Physical Therapy Publications

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Scientific Reports




Article number: 19599

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Previous findings indicate that co-contractions of plantarflexors and dorsiflexors during quiet standing increase the ankle mechanical joint stiffness, resulting in increased postural sway. Balance impairments in individuals with incomplete spinal cord injury (iSCI) may be due to co-contractions like in other individuals with reduced balance ability. Here we investigated the effect of co-contraction between plantar- and dorsiflexors on postural balance in individuals with iSCI (iSCI-group) and able-bodied individuals (AB-group). Thirteen able-bodied individuals and 13 individuals with iSCI were asked to perform quiet standing with their eyes open (EO) and eyes closed (EC). Kinetics and electromyograms from the tibialis anterior (TA), soleus and medial gastrocnemius were collected bilaterally. The iSCI-group exhibited more co-contractions than the AB-group (EO: 0.208% vs. 75.163%, p = 0.004; EC: 1.767% vs. 92.373%, p = 0.016). Furthermore, postural sway was larger during co-contractions than during no co-contraction in the iSCI-group (EO: 1.405 cm/s2 vs. 0.867 cm/s2, p = 0.023; EC: 1.831 cm/s2 vs. 1.179 cm/s2, p = 0.030), but no differences were found for the AB-group (EO: 0.393 cm/s2 vs. 0.499 cm/s2, p = 1.00; EC: 0.686 cm/s2 vs. 0.654 cm/s2, p = 1.00). To investigate the mechanism, we performed a computational simulation study using an inverted pendulum model and linear controllers. An increase of mechanical stiffness in the simulated iSCI-group resulted in increased postural sway (EO: 2.520 cm/s2 vs. 1.174 cm/s2, p < 0.001; EC: 4.226 cm/s2 vs. 1.836 cm/s2, p < 0.001), but not for the simulated AB-group (EO: 0.658 cm/s2 vs. 0.658 cm/s2, p = 1.00; EC: 0.943 cm/s2 vs. 0.926 cm/s2, p = 0.190). Thus, we demonstrated that co-contractions may be a compensatory strategy for individuals with iSCI to accommodate for decreased motor function, but co-contractions may result in increased ankle mechanical joint stiffness and consequently postural sway.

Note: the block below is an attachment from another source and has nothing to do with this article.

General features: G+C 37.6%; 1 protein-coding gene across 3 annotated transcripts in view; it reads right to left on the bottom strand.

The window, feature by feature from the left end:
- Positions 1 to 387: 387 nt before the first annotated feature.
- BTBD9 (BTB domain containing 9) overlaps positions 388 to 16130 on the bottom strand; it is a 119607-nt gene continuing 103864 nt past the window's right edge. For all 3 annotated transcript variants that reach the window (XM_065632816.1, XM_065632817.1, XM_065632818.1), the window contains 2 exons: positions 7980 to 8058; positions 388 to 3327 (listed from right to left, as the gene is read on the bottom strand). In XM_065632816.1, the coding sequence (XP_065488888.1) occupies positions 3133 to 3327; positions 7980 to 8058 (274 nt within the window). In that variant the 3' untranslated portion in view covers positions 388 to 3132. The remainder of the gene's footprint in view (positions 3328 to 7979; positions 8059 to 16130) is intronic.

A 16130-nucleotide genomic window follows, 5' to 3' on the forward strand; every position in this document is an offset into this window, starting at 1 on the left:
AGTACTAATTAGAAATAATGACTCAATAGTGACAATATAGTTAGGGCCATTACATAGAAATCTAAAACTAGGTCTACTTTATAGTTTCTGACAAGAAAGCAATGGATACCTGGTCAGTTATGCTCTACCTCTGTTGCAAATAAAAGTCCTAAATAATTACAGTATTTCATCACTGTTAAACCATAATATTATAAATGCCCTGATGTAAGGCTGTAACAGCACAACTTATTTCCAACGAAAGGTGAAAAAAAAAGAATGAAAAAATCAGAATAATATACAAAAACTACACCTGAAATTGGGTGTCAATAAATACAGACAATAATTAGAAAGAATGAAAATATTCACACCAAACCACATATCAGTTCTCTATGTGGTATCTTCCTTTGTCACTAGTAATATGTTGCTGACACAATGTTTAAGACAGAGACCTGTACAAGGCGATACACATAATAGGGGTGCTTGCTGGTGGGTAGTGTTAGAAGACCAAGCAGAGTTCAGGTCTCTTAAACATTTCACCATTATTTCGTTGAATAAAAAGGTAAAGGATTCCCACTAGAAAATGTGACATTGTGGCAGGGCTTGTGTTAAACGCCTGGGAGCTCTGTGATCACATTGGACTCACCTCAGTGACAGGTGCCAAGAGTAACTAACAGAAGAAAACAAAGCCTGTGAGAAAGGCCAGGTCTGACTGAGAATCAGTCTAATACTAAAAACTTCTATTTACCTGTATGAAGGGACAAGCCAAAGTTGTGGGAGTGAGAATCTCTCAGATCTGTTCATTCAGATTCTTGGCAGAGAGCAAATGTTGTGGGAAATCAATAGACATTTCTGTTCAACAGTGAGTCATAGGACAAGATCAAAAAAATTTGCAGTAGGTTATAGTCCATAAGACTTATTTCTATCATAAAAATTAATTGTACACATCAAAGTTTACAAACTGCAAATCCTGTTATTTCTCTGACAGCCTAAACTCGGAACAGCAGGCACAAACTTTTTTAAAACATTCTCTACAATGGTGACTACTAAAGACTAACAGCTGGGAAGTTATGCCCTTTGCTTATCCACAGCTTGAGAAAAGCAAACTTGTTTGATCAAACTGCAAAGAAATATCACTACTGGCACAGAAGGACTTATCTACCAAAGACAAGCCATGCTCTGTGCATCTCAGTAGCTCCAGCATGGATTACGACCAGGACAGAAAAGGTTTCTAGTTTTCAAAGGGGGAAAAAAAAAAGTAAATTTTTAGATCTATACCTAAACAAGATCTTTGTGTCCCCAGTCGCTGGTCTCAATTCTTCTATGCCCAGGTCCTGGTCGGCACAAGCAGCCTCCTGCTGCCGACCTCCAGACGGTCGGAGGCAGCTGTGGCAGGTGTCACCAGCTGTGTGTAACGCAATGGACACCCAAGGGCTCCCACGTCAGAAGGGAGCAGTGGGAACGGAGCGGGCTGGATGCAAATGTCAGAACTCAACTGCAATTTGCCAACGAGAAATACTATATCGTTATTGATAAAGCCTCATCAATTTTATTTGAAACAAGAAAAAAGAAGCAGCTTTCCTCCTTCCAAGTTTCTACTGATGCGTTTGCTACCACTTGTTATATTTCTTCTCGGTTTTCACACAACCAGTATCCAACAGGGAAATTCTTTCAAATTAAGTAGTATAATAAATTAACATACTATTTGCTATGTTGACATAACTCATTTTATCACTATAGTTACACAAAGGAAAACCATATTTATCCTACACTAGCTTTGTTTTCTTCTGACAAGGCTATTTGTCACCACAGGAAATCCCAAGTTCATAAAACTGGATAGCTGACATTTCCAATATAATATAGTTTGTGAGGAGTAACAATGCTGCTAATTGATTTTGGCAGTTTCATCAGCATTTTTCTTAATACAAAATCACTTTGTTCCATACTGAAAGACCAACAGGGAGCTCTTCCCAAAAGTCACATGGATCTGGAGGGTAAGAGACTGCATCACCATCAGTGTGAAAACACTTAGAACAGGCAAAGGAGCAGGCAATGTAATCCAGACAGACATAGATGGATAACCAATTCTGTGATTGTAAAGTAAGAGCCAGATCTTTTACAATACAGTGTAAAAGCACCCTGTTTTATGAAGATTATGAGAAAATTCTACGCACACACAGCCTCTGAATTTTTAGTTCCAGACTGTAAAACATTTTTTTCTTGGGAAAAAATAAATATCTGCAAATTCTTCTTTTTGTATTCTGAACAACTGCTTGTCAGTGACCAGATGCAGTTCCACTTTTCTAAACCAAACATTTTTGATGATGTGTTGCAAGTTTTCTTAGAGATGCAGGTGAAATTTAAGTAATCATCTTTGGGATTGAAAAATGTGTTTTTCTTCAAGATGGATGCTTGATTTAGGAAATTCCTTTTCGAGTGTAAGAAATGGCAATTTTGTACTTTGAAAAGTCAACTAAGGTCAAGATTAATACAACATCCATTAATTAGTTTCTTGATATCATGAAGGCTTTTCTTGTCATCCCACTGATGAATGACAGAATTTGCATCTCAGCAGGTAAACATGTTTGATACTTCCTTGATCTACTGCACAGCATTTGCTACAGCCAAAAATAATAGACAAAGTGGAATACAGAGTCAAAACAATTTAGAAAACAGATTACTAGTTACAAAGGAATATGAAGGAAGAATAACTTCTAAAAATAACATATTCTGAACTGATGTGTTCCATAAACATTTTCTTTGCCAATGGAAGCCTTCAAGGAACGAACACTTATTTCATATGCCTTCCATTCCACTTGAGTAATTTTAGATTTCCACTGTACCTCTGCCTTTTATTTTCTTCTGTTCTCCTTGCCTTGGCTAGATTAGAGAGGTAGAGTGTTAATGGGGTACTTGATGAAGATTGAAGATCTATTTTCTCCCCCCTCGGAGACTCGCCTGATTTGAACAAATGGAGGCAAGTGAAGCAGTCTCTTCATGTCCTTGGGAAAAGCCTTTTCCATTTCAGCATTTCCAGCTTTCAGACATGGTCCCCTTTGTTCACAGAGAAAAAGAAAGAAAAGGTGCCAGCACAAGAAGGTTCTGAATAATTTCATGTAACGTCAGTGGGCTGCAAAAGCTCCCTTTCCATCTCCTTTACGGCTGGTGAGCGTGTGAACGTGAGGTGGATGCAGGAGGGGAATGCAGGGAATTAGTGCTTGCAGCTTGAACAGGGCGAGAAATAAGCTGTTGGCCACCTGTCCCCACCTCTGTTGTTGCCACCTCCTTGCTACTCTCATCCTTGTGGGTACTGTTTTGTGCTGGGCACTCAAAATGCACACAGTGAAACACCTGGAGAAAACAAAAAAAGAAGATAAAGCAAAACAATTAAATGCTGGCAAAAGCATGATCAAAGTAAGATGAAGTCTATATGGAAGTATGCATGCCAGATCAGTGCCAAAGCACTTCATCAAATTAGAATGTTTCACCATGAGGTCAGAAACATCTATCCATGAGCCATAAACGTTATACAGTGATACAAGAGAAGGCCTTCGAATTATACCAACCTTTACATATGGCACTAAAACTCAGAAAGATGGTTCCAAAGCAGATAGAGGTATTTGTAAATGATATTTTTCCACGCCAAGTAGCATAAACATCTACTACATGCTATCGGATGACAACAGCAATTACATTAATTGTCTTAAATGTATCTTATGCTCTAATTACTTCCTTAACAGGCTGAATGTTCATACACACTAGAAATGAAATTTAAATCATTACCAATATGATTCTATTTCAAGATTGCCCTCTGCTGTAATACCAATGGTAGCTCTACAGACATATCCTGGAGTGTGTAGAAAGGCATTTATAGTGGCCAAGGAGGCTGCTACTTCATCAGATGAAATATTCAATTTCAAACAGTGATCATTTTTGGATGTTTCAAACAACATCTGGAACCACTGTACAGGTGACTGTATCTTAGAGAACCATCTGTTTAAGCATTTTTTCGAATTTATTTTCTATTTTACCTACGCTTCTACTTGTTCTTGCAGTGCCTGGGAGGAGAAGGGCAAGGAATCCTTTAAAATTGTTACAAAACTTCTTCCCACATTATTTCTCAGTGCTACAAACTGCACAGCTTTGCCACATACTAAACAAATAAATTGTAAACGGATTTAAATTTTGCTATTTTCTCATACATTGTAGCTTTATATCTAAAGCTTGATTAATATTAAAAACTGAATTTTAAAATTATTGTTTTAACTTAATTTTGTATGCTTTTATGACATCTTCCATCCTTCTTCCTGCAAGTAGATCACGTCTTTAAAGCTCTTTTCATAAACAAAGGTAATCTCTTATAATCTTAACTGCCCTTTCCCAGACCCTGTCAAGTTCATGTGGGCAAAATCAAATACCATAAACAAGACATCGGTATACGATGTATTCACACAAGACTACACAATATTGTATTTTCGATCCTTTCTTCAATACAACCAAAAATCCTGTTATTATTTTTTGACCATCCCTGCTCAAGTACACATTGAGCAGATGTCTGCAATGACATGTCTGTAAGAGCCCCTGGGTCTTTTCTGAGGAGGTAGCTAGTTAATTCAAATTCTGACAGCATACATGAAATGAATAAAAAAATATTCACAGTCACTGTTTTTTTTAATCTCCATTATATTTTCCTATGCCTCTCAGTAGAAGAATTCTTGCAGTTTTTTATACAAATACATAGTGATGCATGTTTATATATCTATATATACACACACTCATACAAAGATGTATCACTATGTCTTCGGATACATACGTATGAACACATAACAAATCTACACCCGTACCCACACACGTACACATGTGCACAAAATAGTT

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This work is licensed under a Creative Commons Attribution 4.0 License.